Non-destructive state detection for quantum logic spectroscopy of molecular ions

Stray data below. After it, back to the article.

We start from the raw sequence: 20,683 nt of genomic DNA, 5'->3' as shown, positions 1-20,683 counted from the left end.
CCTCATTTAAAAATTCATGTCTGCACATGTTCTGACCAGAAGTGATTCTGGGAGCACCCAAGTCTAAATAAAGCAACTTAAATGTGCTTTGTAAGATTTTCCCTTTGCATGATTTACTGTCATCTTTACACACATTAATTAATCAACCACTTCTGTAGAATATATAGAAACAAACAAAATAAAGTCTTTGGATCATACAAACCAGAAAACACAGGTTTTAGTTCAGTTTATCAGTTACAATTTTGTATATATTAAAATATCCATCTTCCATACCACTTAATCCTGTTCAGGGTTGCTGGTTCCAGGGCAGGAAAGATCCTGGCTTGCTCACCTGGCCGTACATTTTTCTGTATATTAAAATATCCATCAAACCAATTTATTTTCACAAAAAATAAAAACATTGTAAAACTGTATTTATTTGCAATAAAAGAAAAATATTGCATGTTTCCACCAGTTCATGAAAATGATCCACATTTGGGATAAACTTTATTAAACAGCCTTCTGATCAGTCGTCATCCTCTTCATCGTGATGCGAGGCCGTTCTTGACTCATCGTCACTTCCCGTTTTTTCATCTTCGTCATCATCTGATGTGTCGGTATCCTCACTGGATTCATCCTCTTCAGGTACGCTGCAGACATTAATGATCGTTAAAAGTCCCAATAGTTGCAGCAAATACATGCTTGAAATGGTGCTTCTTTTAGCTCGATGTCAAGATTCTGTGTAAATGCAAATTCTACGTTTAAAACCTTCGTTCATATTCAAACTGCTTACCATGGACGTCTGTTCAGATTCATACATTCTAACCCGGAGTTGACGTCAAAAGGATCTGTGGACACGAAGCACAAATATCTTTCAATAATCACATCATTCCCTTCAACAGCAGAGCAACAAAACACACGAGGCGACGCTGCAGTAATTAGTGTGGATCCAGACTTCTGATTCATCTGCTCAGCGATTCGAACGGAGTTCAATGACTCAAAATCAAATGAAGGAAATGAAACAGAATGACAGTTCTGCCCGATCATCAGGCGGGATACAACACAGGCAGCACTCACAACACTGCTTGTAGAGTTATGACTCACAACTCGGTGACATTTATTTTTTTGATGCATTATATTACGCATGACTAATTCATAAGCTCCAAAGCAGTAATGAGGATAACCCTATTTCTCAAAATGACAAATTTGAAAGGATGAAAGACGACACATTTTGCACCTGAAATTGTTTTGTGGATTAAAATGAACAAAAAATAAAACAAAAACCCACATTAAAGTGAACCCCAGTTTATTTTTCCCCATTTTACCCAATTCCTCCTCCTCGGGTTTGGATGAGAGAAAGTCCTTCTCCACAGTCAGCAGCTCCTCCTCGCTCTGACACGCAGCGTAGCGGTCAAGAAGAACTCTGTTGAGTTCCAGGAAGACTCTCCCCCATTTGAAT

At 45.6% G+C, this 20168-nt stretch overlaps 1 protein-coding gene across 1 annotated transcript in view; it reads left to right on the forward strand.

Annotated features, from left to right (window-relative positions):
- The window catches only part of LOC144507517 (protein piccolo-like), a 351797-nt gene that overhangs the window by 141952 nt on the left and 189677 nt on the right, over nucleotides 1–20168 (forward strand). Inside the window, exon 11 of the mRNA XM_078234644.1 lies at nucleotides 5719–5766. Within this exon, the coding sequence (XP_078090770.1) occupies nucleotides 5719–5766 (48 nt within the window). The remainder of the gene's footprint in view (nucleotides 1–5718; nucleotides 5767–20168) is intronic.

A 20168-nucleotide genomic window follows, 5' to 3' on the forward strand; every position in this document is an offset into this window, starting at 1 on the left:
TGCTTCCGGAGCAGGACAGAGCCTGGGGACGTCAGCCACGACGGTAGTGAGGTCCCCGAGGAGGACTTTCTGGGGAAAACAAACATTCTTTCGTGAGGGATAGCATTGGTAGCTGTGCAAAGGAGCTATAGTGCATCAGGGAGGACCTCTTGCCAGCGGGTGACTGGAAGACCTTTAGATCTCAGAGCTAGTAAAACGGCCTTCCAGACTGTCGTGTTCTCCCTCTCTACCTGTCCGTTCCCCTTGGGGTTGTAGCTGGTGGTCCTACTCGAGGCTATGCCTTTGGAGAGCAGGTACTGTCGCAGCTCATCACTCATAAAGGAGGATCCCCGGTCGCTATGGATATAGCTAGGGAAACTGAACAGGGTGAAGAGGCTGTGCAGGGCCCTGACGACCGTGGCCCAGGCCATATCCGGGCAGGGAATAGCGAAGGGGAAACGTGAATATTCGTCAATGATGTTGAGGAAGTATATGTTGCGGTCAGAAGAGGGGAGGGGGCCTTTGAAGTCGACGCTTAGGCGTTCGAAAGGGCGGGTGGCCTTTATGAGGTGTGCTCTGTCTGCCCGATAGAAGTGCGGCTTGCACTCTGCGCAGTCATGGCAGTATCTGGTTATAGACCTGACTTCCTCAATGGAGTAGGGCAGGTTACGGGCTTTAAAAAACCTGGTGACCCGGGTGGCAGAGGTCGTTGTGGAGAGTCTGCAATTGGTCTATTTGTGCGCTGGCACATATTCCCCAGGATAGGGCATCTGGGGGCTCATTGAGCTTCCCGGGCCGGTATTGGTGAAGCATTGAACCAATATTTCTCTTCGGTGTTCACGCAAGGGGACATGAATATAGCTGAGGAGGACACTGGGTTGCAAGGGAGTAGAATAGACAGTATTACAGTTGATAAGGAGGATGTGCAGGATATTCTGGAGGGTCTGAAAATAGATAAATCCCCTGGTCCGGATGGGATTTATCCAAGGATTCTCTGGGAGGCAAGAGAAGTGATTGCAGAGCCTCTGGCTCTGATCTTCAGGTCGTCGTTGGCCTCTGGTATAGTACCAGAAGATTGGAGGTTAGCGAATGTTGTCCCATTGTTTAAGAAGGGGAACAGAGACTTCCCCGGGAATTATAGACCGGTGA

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Precision laser spectroscopy1of cold and trapped molecular ions is a powerful tool in fundamental physics—used, for example, in determining fundamental constants2, testing for their possible variation in the laboratory3,4, and searching for a possible electric dipole moment of the electron5. However, the absence of cycling transitions in molecules poses a challenge for direct laser cooling of the ions6, and for controlling7-11and detecting their quantum states. Previously used state-detection techniques based on photodissociation12or chemical reactions13are destructive and therefore inefficient, restricting the achievable resolution in laser spectroscopy. Here, we experimentally demonstrate non-destructive detection of the quantum state of a single trapped molecular ion through its strong Coulomb coupling to a well controlled, co-trapped atomic ion. An algorithm based on a state-dependent optical dipole force14changes the internal state of the atom according to the internal state of the molecule. We show that individual quantum states in the molecular ion can be distinguished by the strength of their coupling to the optical dipole force. We also observe quantum jumps (induced by black-body radiation) between rotational states of a single molecular ion. Using the detuning dependence of the state-detection signal, we implement a variant of quantum logic spectroscopy15,16of a molecular resonance. Our state-detection technique is relevant to a wide range of molecular ions, and could be applied to state-controlled quantum chemistry17and to spectroscopic investigations of molecules that serve as probes for interstellar clouds18,19.

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